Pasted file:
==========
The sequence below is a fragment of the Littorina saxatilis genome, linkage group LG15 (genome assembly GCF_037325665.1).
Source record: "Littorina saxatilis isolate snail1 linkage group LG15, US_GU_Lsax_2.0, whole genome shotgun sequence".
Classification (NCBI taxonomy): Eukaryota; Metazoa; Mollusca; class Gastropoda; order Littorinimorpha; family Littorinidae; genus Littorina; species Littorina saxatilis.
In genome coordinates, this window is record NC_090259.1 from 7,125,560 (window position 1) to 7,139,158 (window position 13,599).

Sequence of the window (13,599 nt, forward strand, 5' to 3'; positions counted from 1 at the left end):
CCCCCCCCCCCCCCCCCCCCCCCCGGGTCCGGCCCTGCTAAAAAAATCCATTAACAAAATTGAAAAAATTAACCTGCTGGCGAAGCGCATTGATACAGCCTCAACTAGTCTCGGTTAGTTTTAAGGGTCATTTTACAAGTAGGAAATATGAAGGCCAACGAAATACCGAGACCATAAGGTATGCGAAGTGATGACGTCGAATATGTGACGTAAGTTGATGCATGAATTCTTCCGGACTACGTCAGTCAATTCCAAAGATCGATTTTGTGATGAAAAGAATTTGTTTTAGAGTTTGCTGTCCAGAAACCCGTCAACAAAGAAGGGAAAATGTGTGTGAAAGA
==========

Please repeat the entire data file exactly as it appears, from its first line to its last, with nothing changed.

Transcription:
The sequence below is a fragment of the Littorina saxatilis genome, linkage group LG15 (genome assembly GCF_037325665.1).
Source record: "Littorina saxatilis isolate snail1 linkage group LG15, US_GU_Lsax_2.0, whole genome shotgun sequence".
Classification (NCBI taxonomy): Eukaryota; Metazoa; Mollusca; class Gastropoda; order Littorinimorpha; family Littorinidae; genus Littorina; species Littorina saxatilis.
In genome coordinates, this window is record NC_090259.1 from 7,125,560 (window position 1) to 7,139,158 (window position 13,599).

Sequence of the window (13,599 nt, forward strand, 5' to 3'; positions counted from 1 at the left end):
CCCCCCCCCCCCCCCCCCCCCCCCGGGTCCGGCCCTGCTAAAAAAATCCATTAACAAAATTGAAAAAATTAACCTGCTGGCGAAGCGCATTGATACAGCCTCAACTAGTCTCGGTTAGTTTTAAGGGTCATTTTACAAGTAGGAAATATGAAGGCCAACGAAATACCGAGACCATAAGGTATGCGAAGTGATGACGTCGAATATGTGACGTAAGTTGATGCATGAATTCTTCCGGACTACGTCAGTCAATTCCAAAGATCGATTTTGTGATGAAAAGAATTTGTTTTAGAGTTTGCTGTCCAGAAACCCGTCAACAAAGAAGGGAAAATGTGTGTGAAAGA